The sentiment when I wrote it then, and how we have reinvented it with this composition, has so much to do with, number one, my work as a schoolteacher. I had to take a year off in 2015 just for my mental health. It was starting to beat me down, that [feeling of] we’re not able to help these young people in the way that we want to help them. For me, some of these songs are reflective of, what am I going to do when I can’t take it anymore? What are teachers going to do when we can’t take it any longer? I get emotional about it.
Your performances always appear so cathartic, like you’re really just letting it all out. It sounds like your lyrics are a way of releasing emotions and inner struggles as well?
Oh, yeah. Maybe to a fault. Being raised a Mennonite, you were raised to recognize your weaknesses and your faults. You know the phrase would always be: Remember you’re broken and then you can have healing. Some people say, “When we come to your shows it feels like church.” Well, it’s meant to have people gather around and have a good time, share our burdens and talk with one another.
Many songs on this album feel nostalgic. Is that a reflection on where you are in life?
Yes. I understand how people sort of lose their footing in their mid-40s. There’s the adventures and excitement of your roaring 20s and then you’re balancing out in your 30s and quote-unquote growing up. Then in your 40s, the waters are calm and you’re thinking: What’s next? Am I just counting the minutes before I croak? I think there’s a lot of pondering, wandering in the album. I know I also wanted to slow things down. My wife is like, “Hey, can you have an album without cussing?” We wanted a more folk-y element, along with that theme of advocacy and hopefulness.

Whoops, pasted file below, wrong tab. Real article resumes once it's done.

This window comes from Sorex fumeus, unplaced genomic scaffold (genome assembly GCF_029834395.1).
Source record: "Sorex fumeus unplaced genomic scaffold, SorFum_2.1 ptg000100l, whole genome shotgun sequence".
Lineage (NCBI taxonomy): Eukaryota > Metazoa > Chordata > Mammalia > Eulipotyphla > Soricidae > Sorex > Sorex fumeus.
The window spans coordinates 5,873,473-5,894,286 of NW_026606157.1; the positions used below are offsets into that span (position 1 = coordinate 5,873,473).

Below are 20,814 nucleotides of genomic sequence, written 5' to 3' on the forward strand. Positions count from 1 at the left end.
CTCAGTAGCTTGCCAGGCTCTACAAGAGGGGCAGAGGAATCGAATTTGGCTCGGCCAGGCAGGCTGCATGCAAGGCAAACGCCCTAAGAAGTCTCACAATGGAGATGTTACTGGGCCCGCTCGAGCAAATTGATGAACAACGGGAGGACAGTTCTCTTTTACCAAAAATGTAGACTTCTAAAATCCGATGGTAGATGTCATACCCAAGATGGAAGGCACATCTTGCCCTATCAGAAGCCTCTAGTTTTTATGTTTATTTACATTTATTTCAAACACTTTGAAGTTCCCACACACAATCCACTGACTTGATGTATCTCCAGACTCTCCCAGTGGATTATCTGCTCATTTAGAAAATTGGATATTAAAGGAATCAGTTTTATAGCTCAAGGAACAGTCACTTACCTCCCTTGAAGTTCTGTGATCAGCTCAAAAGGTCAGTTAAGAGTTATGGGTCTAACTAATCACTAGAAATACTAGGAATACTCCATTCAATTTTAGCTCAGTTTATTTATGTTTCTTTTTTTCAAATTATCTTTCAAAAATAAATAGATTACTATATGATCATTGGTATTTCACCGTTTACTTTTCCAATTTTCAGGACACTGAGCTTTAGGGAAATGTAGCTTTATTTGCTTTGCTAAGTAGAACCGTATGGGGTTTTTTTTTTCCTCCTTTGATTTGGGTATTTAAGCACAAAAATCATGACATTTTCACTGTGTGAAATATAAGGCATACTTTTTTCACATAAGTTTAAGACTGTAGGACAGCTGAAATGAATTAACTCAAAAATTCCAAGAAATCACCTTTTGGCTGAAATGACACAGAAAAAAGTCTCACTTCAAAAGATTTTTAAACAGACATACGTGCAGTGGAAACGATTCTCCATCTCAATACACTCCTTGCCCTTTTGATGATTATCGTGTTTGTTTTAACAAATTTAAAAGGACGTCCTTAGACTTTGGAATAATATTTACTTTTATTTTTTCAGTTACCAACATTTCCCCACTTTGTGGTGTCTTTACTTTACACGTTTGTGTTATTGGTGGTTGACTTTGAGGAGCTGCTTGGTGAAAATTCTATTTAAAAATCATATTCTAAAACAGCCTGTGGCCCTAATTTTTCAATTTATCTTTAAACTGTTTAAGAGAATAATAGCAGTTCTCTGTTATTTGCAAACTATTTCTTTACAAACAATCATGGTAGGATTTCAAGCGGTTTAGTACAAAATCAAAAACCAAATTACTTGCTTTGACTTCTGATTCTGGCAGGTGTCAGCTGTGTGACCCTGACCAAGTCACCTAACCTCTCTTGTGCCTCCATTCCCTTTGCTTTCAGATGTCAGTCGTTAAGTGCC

Some artists who have to have a day job to survive might compartmentalize those two things. You blend your job and your art together quite a bit.
Absolutely. I truly feel you can’t do one without the other. When I was [teaching] in elementary school, music was always in my classroom. I teach high school now, but on my wall there’s a picture of me teaching, my second-year teaching, with these little guys in school with a guitar. And there’s a little guy with a tambourine in his hand, a kid with Down syndrome, a sweet kid. So, music has always been in the class.
The song “Be at Rest” has been described as a social justice anthem related to education in this country. Is this a song you could’ve written in any other phase of your life?
No. I think with the rise of school shootings, when those tragedies occur, as a schoolteacher or counselor or any kind of educator, you’re literally walking in the same shoes of those that were injured or killed. It takes such a toll on you. You start thinking, whoa, look at this environment we are working in and this is truly now part of our job. This is truly part of our professional development and training — how to handle if someone comes into the school with a firearm. That’s profound when it’s an educational setting and we’re trying to help people learn and grow. The song was a response that came out in a cathartic manner.
My intent is to remind myself to be at rest. To remind myself that I can persevere. Is it specifically about someone coming into my school with a firearm? Yes and no. There are a lot of conflicts right now in public education that we have to focus our energy on. And I think by singing about that — there are battles in these classrooms, there are battles in these hearts — it might just be a reminder. It’s preachy, possibly. But not too preachy. I feel like if I get too preachy I lose the listener. But you have to live your convictions without losing your audience. That’s the balance.
Photo credit: George Blosser